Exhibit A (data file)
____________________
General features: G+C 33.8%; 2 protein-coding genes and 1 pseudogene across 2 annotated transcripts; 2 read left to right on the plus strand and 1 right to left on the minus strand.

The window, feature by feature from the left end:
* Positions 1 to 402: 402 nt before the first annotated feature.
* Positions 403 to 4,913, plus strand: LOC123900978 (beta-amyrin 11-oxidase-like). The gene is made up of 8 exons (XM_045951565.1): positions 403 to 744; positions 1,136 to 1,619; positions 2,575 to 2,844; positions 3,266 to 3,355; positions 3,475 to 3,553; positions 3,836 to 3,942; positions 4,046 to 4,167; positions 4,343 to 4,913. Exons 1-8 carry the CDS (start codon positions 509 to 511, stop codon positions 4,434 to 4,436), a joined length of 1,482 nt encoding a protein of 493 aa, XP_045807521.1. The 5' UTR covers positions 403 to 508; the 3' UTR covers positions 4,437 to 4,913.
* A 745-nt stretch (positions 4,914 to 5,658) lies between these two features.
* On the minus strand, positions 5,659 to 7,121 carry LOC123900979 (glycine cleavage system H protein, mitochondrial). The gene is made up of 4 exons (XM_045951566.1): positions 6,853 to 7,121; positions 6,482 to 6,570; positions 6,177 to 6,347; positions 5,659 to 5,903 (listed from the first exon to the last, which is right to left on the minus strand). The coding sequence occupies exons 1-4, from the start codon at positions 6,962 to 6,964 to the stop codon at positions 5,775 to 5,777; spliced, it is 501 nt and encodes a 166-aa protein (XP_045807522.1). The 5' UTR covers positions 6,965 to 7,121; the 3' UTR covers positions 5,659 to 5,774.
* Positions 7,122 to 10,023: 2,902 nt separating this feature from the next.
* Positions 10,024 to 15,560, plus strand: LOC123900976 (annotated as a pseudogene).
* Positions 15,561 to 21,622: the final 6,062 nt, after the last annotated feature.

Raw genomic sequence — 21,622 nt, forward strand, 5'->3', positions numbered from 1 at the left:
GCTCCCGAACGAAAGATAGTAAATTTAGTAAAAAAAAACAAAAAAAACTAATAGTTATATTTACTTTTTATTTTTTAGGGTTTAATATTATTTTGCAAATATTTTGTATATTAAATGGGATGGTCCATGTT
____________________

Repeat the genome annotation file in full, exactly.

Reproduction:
General features: G+C 33.8%; 2 protein-coding genes and 1 pseudogene across 2 annotated transcripts; 2 read left to right on the plus strand and 1 right to left on the minus strand.

The window, feature by feature from the left end:
* Positions 1 to 402: 402 nt before the first annotated feature.
* Positions 403 to 4,913, plus strand: LOC123900978 (beta-amyrin 11-oxidase-like). The gene is made up of 8 exons (XM_045951565.1): positions 403 to 744; positions 1,136 to 1,619; positions 2,575 to 2,844; positions 3,266 to 3,355; positions 3,475 to 3,553; positions 3,836 to 3,942; positions 4,046 to 4,167; positions 4,343 to 4,913. Exons 1-8 carry the CDS (start codon positions 509 to 511, stop codon positions 4,434 to 4,436), a joined length of 1,482 nt encoding a protein of 493 aa, XP_045807521.1. The 5' UTR covers positions 403 to 508; the 3' UTR covers positions 4,437 to 4,913.
* A 745-nt stretch (positions 4,914 to 5,658) lies between these two features.
* On the minus strand, positions 5,659 to 7,121 carry LOC123900979 (glycine cleavage system H protein, mitochondrial). The gene is made up of 4 exons (XM_045951566.1): positions 6,853 to 7,121; positions 6,482 to 6,570; positions 6,177 to 6,347; positions 5,659 to 5,903 (listed from the first exon to the last, which is right to left on the minus strand). The coding sequence occupies exons 1-4, from the start codon at positions 6,962 to 6,964 to the stop codon at positions 5,775 to 5,777; spliced, it is 501 nt and encodes a 166-aa protein (XP_045807522.1). The 5' UTR covers positions 6,965 to 7,121; the 3' UTR covers positions 5,659 to 5,774.
* Positions 7,122 to 10,023: 2,902 nt separating this feature from the next.
* Positions 10,024 to 15,560, plus strand: LOC123900976 (annotated as a pseudogene).
* Positions 15,561 to 21,622: the final 6,062 nt, after the last annotated feature.

Raw genomic sequence — 21,622 nt, forward strand, 5'->3', positions numbered from 1 at the left:
GCTCCCGAACGAAAGATAGTAAATTTAGTAAAAAAAAACAAAAAAAACTAATAGTTATATTTACTTTTTATTTTTTAGGGTTTAATATTATTTTGCAAATATTTTGTATATTAAATGGGATGGTCCATGTT